“The braking requirement, put in place in 2015 as part of a suite of new safety rules following a number of fiery high-profile crude oil train derailments, required railroads to install more responsive electronic braking systems on trains carrying hazardous materials.”
“Supreme Court justices suggested Tuesday that they might move cautiously in their first examination of the federal law that protects internet companies from lawsuits concerning the platforms’ posting of content from third parties,” the Washington Post reports.
“A lawsuit from a trio of Utah brothers seeking to kick President Joe Biden out of the White House and return Donald Trump to the presidency will not be heard by the U.S. Supreme Court,” the Salt Lake Tribune reports.
“The high court again rejected the brother’s case on Tuesday.”
Rep. Bennie Thompson (D-MS) blasted Speaker Kevin McCarthy (R-CA) for handing over tens of thousands of hours of riot footage from Jan. 6, 2021, to Fox News host Tucker Carlson, The Hill reports.
Said Thompson: “It’s hard to overstate the potential security risks if this material were to be used irresponsibly.”
“One of George Santos’ first acts as a candidate for Congress in 2019, according to his campaign finance filings, was making a series of four-figure donations from his campaign to a pair of local Republican groups and President Donald Trump’s reelection committee,” Politico reports.
“But according to those groups’ own filings, the contributions were never received — and may not have been donated.”
A new Forbes investigation finds:
- Property records show that Donald Trump has been lying about the financial performance of Trump Tower since it first opened in 1983.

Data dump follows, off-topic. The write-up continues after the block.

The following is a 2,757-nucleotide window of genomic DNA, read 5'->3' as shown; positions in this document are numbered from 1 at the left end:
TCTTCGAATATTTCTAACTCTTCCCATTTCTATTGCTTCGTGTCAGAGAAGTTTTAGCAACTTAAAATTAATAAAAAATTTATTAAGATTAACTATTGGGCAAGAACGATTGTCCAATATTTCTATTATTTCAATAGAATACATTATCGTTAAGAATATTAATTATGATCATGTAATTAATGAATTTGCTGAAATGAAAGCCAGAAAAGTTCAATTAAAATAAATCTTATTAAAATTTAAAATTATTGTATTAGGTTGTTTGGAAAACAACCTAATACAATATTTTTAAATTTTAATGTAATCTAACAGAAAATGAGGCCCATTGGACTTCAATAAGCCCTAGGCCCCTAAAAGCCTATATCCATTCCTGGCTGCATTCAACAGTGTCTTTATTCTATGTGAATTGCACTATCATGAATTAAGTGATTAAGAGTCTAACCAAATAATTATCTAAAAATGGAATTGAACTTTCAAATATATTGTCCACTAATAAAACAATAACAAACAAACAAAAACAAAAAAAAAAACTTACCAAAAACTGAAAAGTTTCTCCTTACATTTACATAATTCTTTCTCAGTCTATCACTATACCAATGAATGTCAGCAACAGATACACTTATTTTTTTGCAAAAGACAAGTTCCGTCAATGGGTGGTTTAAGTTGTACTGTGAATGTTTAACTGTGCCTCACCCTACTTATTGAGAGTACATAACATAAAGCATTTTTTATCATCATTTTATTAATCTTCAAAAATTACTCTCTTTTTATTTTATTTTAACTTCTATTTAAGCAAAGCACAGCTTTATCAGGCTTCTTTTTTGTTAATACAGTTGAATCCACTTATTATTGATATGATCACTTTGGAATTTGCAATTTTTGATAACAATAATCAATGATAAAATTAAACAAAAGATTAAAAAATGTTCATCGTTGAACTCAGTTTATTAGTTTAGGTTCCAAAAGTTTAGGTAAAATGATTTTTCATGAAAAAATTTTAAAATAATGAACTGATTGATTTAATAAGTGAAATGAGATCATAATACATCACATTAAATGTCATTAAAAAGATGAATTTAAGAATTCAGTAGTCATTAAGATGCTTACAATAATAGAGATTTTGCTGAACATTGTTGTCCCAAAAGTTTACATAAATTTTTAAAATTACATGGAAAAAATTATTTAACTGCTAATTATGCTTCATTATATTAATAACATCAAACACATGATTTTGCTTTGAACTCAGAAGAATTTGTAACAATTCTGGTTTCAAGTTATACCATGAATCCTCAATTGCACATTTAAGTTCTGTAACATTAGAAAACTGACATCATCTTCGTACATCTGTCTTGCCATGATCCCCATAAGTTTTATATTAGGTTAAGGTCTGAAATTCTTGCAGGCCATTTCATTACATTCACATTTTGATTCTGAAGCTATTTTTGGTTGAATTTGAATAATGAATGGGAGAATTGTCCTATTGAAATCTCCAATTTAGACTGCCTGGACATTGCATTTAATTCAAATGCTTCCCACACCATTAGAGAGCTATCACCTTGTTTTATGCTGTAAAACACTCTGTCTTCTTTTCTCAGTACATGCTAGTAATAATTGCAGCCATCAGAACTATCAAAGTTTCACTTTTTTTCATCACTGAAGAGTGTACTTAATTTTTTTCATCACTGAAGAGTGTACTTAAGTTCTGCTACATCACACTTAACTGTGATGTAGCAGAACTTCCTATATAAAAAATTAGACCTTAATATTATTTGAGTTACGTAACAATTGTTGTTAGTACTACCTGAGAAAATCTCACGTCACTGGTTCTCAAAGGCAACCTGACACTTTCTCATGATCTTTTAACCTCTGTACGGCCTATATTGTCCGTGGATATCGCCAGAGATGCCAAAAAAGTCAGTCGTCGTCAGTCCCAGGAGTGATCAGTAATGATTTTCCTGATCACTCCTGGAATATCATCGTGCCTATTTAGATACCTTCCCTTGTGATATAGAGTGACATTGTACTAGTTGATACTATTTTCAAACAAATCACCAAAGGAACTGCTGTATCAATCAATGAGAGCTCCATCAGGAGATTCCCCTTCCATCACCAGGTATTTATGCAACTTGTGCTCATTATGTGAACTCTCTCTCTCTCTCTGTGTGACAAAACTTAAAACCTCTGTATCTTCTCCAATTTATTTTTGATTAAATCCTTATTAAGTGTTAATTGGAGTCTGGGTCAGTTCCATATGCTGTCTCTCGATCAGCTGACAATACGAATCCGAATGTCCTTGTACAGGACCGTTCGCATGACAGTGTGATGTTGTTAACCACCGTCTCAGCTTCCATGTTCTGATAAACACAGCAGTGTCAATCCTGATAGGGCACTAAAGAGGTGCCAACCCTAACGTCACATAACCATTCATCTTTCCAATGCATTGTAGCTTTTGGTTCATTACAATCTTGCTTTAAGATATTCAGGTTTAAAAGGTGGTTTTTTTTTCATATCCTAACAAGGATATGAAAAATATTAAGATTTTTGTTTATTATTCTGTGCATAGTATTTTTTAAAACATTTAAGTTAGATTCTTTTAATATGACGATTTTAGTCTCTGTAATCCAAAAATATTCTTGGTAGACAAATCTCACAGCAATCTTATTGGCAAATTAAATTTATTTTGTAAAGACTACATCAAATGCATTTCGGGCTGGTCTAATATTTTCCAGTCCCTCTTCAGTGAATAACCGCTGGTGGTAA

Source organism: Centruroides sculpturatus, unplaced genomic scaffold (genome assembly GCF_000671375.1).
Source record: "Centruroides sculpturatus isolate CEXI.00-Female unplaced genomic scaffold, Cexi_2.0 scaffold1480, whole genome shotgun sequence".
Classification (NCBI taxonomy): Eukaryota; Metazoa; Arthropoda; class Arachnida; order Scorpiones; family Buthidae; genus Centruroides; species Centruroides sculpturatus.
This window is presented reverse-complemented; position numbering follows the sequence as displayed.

- Tax and lending documents indicate that Trump lied about the square footage of the office and retail space at the base of the property (not to be confused with his lying about size of the penthouse atop the building, which Forbes previously exposed).
- Portions of a 2015 audio recording, released here for the first time, prove that Trump was personally involved in the efforts to lie about the value of Trump Tower’s commercial space.
“Combined with earlier reporting and stacks of documents now in prosecutors’ hands, all point to a simple conclusion: The Trump Organization lied about the value of its properties to lenders for years, and although multiple people inside the firm participated in those efforts, the person at the center of the deceit was Donald Trump.”
Politico: “Operation Warp Speed, the public-private partnership that developed a coronavirus vaccine in record time and which Trump once called a ‘miracle,’ has become vilified among a group of conservatives. And the toppling of Roe v. Wade by Trump-appointed Supreme Court justices has turned into a political Rorschach test for Republicans.”
“Navigating those twin achievements from his time in office could become tricky to handle over the course of a potential primary and general election run. Trump has begun taking steps to try and maneuver that political landscape.”
“The Biden administration Tuesday announced its most restrictive border control measures to date, issuing plans for a temporary rule that will penalize asylum seekers who cross the border illegally or fail to apply for protection in other nations they transit on their way to the United States,” the Washington Post reports.
“Under U.S. immigration law, migrants fleeing persecution can request asylum regardless of how they arrive on U.S. soil. Biden’s rule, which could become active in May and expire after two years, would presume asylum ineligibility for those who enter illegally.”
“Extortion payments from ransomware, a hacking scourge that has crippled hospitals, schools and public infrastructure, fell significantly last year, according to federal officials, cybersecurity analysts and blockchain firms,” the Wall Street Journal reports.
“After ballooning for years, the amount of money being paid to ransomware criminals dropped in 2022, as did the odds that a victim would pay the criminals who installed the ransomware. With ransomware, hackers lock up a victim’s computer network, encrypting hard drives until victims pay.”
Axios: “The Biden administration is courting a wave of private investments as a multiplier for the nearly $2 trillion in spending and tax incentives Congress approved in the past two years.”
“Team Biden’s goal is to leverage those massive packages — only about 5% of which have been spent — to scale up projects designed to improve the nation’s power grid, help wean the U.S. off oil and gas, stimulate the chip industry, and more.”